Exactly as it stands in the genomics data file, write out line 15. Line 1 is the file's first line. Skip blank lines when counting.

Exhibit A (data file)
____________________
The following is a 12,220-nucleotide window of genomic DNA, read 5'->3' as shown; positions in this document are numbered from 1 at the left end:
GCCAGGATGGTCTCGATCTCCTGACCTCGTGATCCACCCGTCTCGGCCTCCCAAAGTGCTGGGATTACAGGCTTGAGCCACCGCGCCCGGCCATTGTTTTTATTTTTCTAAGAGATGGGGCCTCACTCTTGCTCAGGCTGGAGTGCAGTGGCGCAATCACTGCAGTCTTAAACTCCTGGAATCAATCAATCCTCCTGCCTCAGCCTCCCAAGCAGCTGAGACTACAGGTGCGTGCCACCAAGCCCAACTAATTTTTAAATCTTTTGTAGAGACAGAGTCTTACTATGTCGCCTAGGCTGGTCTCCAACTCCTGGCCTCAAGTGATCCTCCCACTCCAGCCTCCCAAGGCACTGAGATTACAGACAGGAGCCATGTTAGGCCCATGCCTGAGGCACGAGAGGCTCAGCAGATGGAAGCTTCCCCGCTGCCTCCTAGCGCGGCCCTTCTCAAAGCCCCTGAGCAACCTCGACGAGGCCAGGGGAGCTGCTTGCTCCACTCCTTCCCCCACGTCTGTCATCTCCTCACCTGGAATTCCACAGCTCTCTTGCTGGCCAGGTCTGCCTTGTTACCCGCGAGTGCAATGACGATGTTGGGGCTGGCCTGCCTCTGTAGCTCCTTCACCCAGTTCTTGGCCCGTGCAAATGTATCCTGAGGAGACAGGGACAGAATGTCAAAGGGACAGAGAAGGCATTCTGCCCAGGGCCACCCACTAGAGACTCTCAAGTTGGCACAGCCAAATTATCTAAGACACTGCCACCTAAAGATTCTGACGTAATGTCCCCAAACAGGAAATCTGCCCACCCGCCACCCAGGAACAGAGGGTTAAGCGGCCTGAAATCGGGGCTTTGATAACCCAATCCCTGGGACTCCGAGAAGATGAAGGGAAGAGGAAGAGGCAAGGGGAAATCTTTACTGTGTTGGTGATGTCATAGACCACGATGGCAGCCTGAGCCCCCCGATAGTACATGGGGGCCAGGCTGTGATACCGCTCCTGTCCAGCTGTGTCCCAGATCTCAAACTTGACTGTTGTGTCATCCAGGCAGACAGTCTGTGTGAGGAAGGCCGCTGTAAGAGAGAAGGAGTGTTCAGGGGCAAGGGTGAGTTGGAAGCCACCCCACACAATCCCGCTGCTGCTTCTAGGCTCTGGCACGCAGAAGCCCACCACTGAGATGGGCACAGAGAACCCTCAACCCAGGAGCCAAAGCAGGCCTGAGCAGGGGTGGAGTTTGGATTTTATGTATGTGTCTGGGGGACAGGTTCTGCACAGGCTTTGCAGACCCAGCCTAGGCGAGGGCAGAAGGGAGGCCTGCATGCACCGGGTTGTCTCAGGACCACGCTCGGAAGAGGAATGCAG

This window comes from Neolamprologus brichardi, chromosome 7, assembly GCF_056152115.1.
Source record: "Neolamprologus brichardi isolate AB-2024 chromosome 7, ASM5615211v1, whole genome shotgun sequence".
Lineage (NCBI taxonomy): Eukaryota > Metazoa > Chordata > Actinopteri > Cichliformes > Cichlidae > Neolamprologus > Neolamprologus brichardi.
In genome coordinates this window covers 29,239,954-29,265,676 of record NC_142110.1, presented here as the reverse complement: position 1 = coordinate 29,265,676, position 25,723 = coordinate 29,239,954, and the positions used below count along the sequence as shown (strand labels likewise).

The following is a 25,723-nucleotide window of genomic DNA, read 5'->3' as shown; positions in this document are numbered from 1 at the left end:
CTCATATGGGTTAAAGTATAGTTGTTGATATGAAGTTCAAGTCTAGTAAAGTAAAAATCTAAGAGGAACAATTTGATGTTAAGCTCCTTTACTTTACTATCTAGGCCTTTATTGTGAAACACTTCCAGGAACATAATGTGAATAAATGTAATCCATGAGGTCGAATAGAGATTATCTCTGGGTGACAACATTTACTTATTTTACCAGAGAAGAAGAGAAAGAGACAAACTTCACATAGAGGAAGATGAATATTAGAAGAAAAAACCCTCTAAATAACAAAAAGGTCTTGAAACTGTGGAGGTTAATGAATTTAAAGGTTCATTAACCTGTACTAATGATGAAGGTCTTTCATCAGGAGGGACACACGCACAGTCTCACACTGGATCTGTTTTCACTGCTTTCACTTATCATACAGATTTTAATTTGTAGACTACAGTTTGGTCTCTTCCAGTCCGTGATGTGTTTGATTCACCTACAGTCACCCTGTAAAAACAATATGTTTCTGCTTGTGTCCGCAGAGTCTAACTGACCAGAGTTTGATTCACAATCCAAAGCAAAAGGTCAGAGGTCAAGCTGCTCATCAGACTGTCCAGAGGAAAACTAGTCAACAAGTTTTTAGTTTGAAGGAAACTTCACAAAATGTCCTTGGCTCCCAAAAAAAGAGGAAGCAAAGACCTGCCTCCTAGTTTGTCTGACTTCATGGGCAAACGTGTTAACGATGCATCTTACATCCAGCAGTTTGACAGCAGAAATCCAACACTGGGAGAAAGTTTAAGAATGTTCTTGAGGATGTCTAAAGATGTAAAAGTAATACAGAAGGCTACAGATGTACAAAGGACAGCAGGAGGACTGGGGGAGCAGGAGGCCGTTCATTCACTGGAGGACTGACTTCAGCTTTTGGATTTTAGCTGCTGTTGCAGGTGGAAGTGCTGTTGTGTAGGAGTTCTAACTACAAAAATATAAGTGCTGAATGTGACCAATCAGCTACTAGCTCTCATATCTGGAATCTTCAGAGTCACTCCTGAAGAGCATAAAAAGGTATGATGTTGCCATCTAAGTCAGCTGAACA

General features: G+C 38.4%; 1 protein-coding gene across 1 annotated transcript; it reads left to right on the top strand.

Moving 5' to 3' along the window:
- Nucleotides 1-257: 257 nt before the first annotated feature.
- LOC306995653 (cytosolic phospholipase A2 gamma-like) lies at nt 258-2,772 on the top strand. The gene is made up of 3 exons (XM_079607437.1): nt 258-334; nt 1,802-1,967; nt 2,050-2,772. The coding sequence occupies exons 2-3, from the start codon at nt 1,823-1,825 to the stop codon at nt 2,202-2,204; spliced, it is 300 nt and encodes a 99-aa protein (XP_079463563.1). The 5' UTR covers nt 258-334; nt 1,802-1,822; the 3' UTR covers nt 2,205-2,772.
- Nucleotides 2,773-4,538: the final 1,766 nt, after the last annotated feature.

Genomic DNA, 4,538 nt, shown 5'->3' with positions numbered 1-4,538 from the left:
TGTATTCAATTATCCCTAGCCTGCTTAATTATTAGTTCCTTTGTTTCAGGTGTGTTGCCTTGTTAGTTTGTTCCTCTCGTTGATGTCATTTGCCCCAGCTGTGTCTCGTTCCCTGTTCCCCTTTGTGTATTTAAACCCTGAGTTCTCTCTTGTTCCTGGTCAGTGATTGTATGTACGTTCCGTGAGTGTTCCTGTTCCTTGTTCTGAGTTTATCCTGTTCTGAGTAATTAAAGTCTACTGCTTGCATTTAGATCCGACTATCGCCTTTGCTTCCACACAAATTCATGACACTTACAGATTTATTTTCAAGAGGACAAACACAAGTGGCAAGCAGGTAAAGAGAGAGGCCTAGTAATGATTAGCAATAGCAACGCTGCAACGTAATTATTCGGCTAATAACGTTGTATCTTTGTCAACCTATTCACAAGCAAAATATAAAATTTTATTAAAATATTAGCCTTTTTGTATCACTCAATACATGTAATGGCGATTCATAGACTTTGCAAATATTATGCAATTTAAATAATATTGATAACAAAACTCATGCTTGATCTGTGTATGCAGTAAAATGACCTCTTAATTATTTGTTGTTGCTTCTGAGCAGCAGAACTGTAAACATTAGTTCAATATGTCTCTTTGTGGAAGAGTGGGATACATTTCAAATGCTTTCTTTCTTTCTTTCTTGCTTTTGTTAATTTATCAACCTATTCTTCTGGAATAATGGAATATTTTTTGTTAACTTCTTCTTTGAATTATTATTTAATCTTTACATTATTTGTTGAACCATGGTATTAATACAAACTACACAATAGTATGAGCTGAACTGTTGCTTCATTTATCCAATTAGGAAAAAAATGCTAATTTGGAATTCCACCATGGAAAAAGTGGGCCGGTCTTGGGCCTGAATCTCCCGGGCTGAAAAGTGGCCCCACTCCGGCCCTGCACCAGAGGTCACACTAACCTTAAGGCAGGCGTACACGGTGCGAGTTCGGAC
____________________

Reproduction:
TGTATTCAATTATCCCTAGCCTGCTTAATTATTAGTTCCTTTGTTTCAGGTGTGTTGCCTTGTTAGTTTGTTCCTCTCGTTGATGTCATTTGCCCCAGCTGTGTCTCGTTCCCTGTTCCCCTTTGTGTATTTAAACCCTGAGTTCTCTCTTGTTCCTGGTCAGTGATTGTATGTACGTTCCGTGAGTGTTCCTGTTCCTTGTTCTGAGTTTATCCTGTTCTGAGTAATTAAAGTCTACTGCTTGCATTTAGATCCGACTATCGCCTTTGCTTCCACACAAATTCATGACACTTACAGATTTATTTTCAAGAGGACAAACACAAGTGGCAAGCAGGTAAAGAGAGAGGCCTAGTAATGATTAGCAATAGCAACGCTGCAACGTAATTATTCGGCTAATAACGTTGTATCTTTGTCAACCTATTCACAAGCAAAATATAAAATTTTATTAAAATATTAGCCTTTTTGTATCACTCAATACATGTAATGGCGATTCATAGACTTTGCAAATATTATGCAATTTAAATAATATTGATAACAAAACTCATGCTTGATCTGTGTATGCAGTAAAATGACCTCTTAATTATTTGTTGTTGCTTCTGAGCAGCAGAACTGTAAACATTAGTTCAATATGTCTCTTTGTGGAAGAGTGGGATACATTTCAAATGCTTTCTTTCTTTCTTTCTTGCTTTTGTTAATTTATCAACCTATTCTTCTGGAATAATGGAATATTTTTTGTTAACTTCTTCTTTGAATTATTATTTAATCTTTACATTATTTGTTGAACCATGGTATTAATACAAACTACACAATAGTATGAGCTGAACTGTTGCTTCATTTATCCAATTAGGAAAAAAATGCTAATTTGGAATTCCACCATGGAAAAAGTGGGCCGGTCTTGGGCCTGAATCTCCCGGGCTGAAAAGTGGCCCCACTCCGGCCCTGCACCAGAGGTCACACTAACCTTAAGGCAGGCGTACACGGTGCGAGTTCGGAC